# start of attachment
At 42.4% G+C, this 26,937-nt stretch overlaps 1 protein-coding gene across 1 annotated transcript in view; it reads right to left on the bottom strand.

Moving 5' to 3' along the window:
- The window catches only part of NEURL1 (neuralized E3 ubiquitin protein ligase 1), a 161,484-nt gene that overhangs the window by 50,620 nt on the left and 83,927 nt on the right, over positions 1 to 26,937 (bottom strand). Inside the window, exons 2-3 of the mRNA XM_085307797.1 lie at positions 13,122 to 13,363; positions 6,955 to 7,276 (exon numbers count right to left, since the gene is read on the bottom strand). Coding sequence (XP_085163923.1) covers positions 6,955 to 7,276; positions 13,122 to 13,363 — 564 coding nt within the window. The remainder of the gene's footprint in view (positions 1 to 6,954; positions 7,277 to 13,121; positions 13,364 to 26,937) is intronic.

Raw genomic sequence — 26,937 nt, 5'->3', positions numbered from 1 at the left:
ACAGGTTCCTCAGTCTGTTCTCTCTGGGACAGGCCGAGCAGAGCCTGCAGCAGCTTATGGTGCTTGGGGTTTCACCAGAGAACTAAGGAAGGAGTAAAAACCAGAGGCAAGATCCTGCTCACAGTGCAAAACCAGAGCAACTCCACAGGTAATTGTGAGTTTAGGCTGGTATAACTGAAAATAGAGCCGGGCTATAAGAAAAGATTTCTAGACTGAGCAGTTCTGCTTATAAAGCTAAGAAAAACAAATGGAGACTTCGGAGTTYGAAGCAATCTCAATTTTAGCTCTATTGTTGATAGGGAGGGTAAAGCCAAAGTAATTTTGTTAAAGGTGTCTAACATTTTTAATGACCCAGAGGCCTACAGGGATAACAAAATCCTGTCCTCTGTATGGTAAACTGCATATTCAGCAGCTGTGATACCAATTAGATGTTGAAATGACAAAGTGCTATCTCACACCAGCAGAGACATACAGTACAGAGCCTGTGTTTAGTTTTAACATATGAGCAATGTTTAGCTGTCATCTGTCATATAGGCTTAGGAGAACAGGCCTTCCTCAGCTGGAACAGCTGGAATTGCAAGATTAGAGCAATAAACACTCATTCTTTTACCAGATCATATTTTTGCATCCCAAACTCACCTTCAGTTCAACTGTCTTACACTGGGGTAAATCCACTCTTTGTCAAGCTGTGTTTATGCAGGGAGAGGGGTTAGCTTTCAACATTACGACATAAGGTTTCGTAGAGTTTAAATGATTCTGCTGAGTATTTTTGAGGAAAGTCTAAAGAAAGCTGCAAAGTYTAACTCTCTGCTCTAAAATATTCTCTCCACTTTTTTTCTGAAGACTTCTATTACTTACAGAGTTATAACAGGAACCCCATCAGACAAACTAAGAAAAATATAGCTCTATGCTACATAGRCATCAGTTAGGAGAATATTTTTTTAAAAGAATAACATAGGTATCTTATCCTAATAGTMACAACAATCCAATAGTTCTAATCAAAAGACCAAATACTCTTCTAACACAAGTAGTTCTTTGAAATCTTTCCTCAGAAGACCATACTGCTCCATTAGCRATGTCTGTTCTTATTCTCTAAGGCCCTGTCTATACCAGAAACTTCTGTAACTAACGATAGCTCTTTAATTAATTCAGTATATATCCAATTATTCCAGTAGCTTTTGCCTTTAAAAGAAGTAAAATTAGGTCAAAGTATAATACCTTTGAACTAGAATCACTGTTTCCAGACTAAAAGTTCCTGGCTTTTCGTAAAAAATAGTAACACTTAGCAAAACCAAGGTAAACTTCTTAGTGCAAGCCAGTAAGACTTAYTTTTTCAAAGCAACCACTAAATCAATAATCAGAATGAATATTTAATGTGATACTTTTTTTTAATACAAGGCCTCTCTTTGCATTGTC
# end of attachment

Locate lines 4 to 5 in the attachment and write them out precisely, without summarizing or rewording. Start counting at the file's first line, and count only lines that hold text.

Raw genomic sequence — 26,937 nt, 5'->3', positions numbered from 1 at the left:
ACAGGTTCCTCAGTCTGTTCTCTCTGGGACAGGCCGAGCAGAGCCTGCAGCAGCTTATGGTGCTTGGGGTTTCACCAGAGAACTAAGGAAGGAGTAAAAACCAGAGGCAAGATCCTGCTCACAGTGCAAAACCAGAGCAACTCCACAGGTAATTGTGAGTTTAGGCTGGTATAACTGAAAATAGAGCCGGGCTATAAGAAAAGATTTCTAGACTGAGCAGTTCTGCTTATAAAGCTAAGAAAAACAAATGGAGACTTCGGAGTTYGAAGCAATCTCAATTTTAGCTCTATTGTTGATAGGGAGGGTAAAGCCAAAGTAATTTTGTTAAAGGTGTCTAACATTTTTAATGACCCAGAGGCCTACAGGGATAACAAAATCCTGTCCTCTGTATGGTAAACTGCATATTCAGCAGCTGTGATACCAATTAGATGTTGAAATGACAAAGTGCTATCTCACACCAGCAGAGACATACAGTACAGAGCCTGTGTTTAGTTTTAACATATGAGCAATGTTTAGCTGTCATCTGTCATATAGGCTTAGGAGAACAGGCCTTCCTCAGCTGGAACAGCTGGAATTGCAAGATTAGAGCAATAAACACTCATTCTTTTACCAGATCATATTTTTGCATCCCAAACTCACCTTCAGTTCAACTGTCTTACACTGGGGTAAATCCACTCTTTGTCAAGCTGTGTTTATGCAGGGAGAGGGGTTAGCTTTCAACATTACGACATAAGGTTTCGTAGAGTTTAAATGATTCTGCTGAGTATTTTTGAGGAAAGTCTAAAGAAAGCTGCAAAGTYTAACTCTCTGCTCTAAAATATTCTCTCCACTTTTTTTCTGAAGACTTCTATTACTTACAGAGTTATAACAGGAACCCCATCAGACAAACTAAGAAAAATATAGCTCTATGCTACATAGRCATCAGTTAGGAGAATATTTTTTTAAAAGAATAACATAGGTATCTTATCCTAATAGTMACAACAATCCAATAGTTCTAATCAAAAGACCAAATACTCTTCTAACACAAGTAGTTCTTTGAAATCTTTCCTCAGAAGACCATACTGCTCCATTAGCRATGTCTGTTCTTATTCTCTAAGGCCCTGTCTATACCAGAAACTTCTGTAACTAACGATAGCTCTTTAATTAATTCAGTATATATCCAATTATTCCAGTAGCTTTTGCCTTTAAAAGAAGTAAAATTAGGTCAAAGTATAATACCTTTGAACTAGAATCACTGTTTCCAGACTAAAAGTTCCTGGCTTTTCGTAAAAAATAGTAACACTTAGCAAAACCAAGGTAAACTTCTTAGTGCAAGCCAGTAAGACTTAYTTTTTCAAAGCAACCACTAAATCAATAATCAGAATGAATATTTAATGTGATACTTTTTTTTAATACAAGGCCTCTCTTTGCATTGTC